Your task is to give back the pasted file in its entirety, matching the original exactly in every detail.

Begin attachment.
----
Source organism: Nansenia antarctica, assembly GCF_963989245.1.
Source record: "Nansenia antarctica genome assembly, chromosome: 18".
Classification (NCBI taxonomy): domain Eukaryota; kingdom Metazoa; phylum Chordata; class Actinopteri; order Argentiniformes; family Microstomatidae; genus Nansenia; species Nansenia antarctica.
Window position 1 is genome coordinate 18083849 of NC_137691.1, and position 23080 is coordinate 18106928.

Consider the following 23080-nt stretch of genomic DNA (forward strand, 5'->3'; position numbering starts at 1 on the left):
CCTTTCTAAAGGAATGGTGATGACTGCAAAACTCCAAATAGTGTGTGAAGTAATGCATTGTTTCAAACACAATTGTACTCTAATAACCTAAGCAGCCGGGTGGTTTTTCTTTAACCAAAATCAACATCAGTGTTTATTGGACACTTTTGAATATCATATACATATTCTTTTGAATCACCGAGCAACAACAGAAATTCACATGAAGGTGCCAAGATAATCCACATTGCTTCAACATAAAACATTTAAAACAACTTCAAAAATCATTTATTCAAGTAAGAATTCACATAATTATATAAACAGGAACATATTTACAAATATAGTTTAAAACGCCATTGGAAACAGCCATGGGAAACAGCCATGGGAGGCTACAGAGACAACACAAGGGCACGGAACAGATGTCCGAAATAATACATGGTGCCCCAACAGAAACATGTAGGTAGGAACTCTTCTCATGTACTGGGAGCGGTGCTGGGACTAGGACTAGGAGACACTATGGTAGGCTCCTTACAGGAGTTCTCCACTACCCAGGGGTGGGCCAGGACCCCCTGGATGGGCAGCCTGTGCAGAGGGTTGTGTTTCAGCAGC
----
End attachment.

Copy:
Source organism: Nansenia antarctica, assembly GCF_963989245.1.
Source record: "Nansenia antarctica genome assembly, chromosome: 18".
Classification (NCBI taxonomy): domain Eukaryota; kingdom Metazoa; phylum Chordata; class Actinopteri; order Argentiniformes; family Microstomatidae; genus Nansenia; species Nansenia antarctica.
Window position 1 is genome coordinate 18083849 of NC_137691.1, and position 23080 is coordinate 18106928.

Consider the following 23080-nt stretch of genomic DNA (forward strand, 5'->3'; position numbering starts at 1 on the left):
CCTTTCTAAAGGAATGGTGATGACTGCAAAACTCCAAATAGTGTGTGAAGTAATGCATTGTTTCAAACACAATTGTACTCTAATAACCTAAGCAGCCGGGTGGTTTTTCTTTAACCAAAATCAACATCAGTGTTTATTGGACACTTTTGAATATCATATACATATTCTTTTGAATCACCGAGCAACAACAGAAATTCACATGAAGGTGCCAAGATAATCCACATTGCTTCAACATAAAACATTTAAAACAACTTCAAAAATCATTTATTCAAGTAAGAATTCACATAATTATATAAACAGGAACATATTTACAAATATAGTTTAAAACGCCATTGGAAACAGCCATGGGAAACAGCCATGGGAGGCTACAGAGACAACACAAGGGCACGGAACAGATGTCCGAAATAATACATGGTGCCCCAACAGAAACATGTAGGTAGGAACTCTTCTCATGTACTGGGAGCGGTGCTGGGACTAGGACTAGGAGACACTATGGTAGGCTCCTTACAGGAGTTCTCCACTACCCAGGGGTGGGCCAGGACCCCCTGGATGGGCAGCCTGTGCAGAGGGTTGTGTTTCAGCAGC